Part two of a series By Robin A. Ladue Tribal disenrollment is “a powerful demon,” says Eddie Crandell Sr., who represents the California Bay area Robinson Rancheria Casino. Crandell made the comment at a recent forum held on the practice of disenrollment of tribal members, which was sponsored by th...
Walking into Riverside County's historic courthouse on her first day, newly appointed California Superior Court Judge Sunshine Sykes got some ja

Kudos to former NNABA President Heather Dawn Thompson on this award and recognition of all that she does for Indian Country and the Indian legal profession.

Here’s the press release from Greenberg Traurig: Greenberg Traurig’s Heather Dawn Thompson Awarded Prestigious Bush Fellowship DENVER – Apr. 3, 2017 – Heather Dawn Thompson, an attorney in th…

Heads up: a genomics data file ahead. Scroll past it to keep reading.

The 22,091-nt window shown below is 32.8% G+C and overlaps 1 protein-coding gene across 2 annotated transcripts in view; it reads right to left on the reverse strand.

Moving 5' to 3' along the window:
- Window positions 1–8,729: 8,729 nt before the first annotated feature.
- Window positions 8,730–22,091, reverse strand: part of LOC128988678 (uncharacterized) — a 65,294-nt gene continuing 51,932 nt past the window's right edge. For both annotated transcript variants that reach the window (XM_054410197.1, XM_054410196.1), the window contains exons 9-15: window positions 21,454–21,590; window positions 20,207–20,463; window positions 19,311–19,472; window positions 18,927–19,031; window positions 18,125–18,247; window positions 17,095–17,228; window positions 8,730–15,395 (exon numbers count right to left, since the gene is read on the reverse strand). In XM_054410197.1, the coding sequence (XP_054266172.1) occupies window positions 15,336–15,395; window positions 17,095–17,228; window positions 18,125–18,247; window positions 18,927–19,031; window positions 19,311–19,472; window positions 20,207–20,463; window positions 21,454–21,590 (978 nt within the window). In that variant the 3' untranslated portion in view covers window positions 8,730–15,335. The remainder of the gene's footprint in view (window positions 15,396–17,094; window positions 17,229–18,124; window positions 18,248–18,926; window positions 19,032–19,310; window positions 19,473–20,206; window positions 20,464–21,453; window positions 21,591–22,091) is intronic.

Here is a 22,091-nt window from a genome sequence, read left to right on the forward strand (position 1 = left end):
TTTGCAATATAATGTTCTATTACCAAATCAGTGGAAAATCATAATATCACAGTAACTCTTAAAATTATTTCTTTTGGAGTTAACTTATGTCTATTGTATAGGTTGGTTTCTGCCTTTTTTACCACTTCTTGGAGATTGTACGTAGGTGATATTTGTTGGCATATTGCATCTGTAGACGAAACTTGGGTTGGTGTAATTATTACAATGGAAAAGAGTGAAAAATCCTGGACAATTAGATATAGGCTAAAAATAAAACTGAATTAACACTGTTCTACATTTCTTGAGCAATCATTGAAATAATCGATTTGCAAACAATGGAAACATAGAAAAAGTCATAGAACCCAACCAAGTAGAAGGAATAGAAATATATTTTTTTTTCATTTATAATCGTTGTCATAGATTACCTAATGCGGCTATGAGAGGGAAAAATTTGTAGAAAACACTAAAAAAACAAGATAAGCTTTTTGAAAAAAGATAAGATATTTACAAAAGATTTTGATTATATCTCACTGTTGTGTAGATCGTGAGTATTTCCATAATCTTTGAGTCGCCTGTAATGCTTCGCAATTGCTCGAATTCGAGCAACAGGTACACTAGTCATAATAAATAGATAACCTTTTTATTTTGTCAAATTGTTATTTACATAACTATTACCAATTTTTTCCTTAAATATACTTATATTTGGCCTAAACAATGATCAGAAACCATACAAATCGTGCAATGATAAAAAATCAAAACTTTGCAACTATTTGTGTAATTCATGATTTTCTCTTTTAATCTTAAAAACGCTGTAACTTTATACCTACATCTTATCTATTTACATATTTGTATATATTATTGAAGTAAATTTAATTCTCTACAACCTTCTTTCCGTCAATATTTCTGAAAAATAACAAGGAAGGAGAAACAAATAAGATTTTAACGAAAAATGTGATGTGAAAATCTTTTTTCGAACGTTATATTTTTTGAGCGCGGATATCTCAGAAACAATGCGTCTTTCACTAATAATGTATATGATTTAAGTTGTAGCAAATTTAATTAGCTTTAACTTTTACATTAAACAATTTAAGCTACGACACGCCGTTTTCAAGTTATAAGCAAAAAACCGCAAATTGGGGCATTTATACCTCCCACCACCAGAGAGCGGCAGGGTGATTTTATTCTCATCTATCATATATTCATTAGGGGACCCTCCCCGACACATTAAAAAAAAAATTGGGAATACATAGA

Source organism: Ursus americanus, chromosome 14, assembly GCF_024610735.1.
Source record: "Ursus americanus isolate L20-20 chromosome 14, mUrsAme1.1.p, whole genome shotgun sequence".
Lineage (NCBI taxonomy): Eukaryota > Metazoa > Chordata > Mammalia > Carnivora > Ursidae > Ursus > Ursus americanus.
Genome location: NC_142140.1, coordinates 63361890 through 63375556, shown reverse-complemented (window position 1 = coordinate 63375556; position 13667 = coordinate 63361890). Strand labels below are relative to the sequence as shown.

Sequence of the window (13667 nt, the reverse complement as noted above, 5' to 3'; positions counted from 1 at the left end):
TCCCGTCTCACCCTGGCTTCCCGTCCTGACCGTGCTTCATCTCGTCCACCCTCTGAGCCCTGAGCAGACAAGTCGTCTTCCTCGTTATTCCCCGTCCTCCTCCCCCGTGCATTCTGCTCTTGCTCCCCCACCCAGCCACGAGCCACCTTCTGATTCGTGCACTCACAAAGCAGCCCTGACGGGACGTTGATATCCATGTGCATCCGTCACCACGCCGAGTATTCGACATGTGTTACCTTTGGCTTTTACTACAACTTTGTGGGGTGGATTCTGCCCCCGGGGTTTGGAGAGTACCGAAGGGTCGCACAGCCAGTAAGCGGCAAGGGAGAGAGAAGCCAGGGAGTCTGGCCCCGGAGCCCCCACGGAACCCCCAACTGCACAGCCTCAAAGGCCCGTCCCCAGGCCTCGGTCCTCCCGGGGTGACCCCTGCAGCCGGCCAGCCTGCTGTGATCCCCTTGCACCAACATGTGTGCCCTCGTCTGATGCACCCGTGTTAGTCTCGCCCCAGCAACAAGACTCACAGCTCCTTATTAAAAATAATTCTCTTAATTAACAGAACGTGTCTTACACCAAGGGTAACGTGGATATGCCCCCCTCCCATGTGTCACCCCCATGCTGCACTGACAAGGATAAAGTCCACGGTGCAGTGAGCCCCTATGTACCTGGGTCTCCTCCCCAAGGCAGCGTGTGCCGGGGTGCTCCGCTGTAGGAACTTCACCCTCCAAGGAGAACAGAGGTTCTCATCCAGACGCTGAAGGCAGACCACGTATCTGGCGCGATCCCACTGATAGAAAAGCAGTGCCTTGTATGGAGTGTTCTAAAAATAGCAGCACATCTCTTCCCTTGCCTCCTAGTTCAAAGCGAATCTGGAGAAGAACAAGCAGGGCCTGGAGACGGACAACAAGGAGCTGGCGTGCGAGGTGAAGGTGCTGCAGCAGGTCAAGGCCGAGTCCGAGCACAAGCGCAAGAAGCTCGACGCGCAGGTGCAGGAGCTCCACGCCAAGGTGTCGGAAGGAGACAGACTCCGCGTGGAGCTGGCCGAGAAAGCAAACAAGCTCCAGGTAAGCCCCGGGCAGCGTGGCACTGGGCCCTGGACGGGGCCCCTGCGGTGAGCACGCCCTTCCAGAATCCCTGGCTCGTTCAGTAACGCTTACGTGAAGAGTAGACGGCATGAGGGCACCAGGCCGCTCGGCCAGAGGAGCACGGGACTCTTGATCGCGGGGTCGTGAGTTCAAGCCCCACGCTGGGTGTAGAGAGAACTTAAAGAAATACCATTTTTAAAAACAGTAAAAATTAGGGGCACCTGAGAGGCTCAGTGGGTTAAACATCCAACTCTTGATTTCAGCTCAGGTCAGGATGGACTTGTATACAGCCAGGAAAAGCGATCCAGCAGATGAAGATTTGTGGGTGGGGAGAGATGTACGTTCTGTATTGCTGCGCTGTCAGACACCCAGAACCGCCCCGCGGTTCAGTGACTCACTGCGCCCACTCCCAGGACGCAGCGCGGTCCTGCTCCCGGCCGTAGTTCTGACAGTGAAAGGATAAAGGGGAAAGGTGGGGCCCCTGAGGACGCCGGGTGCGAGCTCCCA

President-Elect Diandra Benally discussed NNABA's Resolution and Ethics Opinion No. 1 regarding tribal citizenship, disenrollment and related due process and ethics issues at the #WhoBelongs conference today in Tucson, Arizona.

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"The National Native American Bar Association released a resolution and ethics opinion in 2016 denouncing disenrollment, stating it was 'immoral and unethical' for any lawyer to help tribes remove tribal members without adequate process."

Prominent people in Indian country such as Billy Mills, Sherman Alexie and Dallas Goldtooth have joined the most recent 'Stop Disenrollment' campaign

NNABA Foundation Announces Bar Review Scholarships

WWW.NATIVEAMERICANBAR.ORG For Immediate Release, February 7, 2017 Contact: Linda Benally (623) 308-2329 or Diandra Benally (480) 773-8648

NNABA commends these Indian lawyers for expressing #StopDisenrollment. Read NNABA Ethics Opinion No. 1 on the subject.

The New York Times: "The National Native American Bar Association issued a resolution in 2015 denouncing loss of membership without due process."

Four years ago, the Nooksack in Washington State announced that they were expelling hundreds of members, setting off a bitter debate over tribal identity.